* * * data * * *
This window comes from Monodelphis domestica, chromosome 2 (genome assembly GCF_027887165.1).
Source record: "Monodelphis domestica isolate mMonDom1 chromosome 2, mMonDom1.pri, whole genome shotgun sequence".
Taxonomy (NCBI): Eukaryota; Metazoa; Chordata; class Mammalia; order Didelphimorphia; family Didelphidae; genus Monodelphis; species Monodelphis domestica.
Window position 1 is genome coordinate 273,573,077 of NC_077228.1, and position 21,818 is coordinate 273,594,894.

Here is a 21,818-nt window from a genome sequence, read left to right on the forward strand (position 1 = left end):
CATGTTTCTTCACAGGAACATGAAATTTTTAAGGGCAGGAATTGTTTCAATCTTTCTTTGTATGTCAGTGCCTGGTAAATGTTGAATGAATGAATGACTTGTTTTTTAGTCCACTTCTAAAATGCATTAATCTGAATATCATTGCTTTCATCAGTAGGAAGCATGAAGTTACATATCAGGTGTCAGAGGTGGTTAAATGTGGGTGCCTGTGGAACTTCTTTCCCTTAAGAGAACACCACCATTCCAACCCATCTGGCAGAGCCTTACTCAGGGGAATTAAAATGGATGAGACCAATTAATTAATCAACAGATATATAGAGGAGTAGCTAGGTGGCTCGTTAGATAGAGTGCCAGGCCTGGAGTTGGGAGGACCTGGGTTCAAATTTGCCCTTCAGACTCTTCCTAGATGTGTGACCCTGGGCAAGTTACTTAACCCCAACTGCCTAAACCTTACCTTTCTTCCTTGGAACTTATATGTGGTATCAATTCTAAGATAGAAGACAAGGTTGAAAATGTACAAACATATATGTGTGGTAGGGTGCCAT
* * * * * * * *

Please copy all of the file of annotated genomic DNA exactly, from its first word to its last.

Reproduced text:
This window comes from Monodelphis domestica, chromosome 2 (genome assembly GCF_027887165.1).
Source record: "Monodelphis domestica isolate mMonDom1 chromosome 2, mMonDom1.pri, whole genome shotgun sequence".
Taxonomy (NCBI): Eukaryota; Metazoa; Chordata; class Mammalia; order Didelphimorphia; family Didelphidae; genus Monodelphis; species Monodelphis domestica.
Window position 1 is genome coordinate 273,573,077 of NC_077228.1, and position 21,818 is coordinate 273,594,894.

Here is a 21,818-nt window from a genome sequence, read left to right on the forward strand (position 1 = left end):
CATGTTTCTTCACAGGAACATGAAATTTTTAAGGGCAGGAATTGTTTCAATCTTTCTTTGTATGTCAGTGCCTGGTAAATGTTGAATGAATGAATGACTTGTTTTTTAGTCCACTTCTAAAATGCATTAATCTGAATATCATTGCTTTCATCAGTAGGAAGCATGAAGTTACATATCAGGTGTCAGAGGTGGTTAAATGTGGGTGCCTGTGGAACTTCTTTCCCTTAAGAGAACACCACCATTCCAACCCATCTGGCAGAGCCTTACTCAGGGGAATTAAAATGGATGAGACCAATTAATTAATCAACAGATATATAGAGGAGTAGCTAGGTGGCTCGTTAGATAGAGTGCCAGGCCTGGAGTTGGGAGGACCTGGGTTCAAATTTGCCCTTCAGACTCTTCCTAGATGTGTGACCCTGGGCAAGTTACTTAACCCCAACTGCCTAAACCTTACCTTTCTTCCTTGGAACTTATATGTGGTATCAATTCTAAGATAGAAGACAAGGTTGAAAATGTACAAACATATATGTGTGGTAGGGTGCCAT